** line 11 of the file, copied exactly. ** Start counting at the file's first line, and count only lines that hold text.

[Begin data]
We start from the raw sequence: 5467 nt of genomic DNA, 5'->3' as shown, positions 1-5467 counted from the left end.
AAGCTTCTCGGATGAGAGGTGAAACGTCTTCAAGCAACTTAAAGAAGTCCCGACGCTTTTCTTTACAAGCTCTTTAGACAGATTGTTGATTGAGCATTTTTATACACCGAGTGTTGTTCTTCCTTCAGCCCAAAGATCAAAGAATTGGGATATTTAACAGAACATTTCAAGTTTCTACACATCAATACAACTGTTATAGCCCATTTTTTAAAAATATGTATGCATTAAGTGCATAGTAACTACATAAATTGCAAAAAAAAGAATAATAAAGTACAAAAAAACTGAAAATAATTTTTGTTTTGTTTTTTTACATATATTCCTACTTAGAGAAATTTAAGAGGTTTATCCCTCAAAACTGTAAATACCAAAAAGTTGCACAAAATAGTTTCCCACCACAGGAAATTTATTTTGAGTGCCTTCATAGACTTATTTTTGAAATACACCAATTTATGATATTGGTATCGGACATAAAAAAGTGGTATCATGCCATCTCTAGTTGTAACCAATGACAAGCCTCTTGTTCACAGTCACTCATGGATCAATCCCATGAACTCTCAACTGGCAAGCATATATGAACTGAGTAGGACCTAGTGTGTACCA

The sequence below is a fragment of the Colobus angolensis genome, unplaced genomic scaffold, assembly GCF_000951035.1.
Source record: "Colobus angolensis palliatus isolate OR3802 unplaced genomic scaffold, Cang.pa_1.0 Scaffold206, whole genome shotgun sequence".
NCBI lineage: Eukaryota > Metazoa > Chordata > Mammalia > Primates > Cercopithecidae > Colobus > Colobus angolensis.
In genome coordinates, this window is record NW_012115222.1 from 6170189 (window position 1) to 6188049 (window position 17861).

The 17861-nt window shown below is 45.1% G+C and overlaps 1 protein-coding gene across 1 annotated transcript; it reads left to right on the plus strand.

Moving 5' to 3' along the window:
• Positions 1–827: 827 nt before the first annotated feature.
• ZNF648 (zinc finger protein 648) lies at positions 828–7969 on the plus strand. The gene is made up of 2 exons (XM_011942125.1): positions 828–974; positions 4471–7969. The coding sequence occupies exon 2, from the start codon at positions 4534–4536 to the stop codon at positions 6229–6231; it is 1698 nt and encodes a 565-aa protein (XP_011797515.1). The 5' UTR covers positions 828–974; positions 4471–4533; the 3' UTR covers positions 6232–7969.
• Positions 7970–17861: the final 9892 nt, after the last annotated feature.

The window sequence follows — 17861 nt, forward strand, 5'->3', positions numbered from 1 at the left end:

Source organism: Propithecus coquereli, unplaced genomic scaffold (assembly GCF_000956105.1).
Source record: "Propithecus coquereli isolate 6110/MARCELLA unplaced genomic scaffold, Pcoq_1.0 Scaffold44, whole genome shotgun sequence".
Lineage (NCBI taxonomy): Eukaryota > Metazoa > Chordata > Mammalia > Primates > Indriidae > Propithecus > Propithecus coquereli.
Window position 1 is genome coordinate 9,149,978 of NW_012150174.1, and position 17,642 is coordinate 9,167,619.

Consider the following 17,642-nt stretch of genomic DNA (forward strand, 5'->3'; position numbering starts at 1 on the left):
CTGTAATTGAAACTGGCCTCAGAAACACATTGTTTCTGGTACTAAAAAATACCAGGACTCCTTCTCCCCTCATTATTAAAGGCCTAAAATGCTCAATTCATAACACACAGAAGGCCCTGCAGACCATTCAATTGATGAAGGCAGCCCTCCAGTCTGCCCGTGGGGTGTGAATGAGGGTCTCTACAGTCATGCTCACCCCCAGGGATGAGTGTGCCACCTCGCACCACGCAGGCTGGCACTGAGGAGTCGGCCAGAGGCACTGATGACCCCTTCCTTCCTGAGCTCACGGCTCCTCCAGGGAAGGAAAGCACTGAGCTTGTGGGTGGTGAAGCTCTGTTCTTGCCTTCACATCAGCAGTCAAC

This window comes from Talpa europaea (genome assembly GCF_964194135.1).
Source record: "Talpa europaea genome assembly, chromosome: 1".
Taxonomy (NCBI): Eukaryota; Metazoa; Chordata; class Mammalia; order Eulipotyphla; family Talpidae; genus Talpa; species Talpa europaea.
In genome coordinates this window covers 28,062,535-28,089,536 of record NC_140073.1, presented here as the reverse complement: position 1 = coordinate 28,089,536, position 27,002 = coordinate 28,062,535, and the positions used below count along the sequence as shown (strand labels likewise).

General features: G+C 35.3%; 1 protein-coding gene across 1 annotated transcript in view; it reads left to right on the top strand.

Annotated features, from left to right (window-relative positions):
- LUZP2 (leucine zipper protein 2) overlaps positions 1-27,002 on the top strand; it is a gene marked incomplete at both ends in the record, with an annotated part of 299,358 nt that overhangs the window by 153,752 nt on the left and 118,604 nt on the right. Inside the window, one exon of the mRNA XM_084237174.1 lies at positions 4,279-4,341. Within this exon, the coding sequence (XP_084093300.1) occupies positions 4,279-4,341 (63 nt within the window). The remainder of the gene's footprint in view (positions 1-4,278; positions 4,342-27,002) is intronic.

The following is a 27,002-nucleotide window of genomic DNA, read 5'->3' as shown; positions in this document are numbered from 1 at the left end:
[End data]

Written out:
• Positions 7970–17861: the final 9892 nt, after the last annotated feature.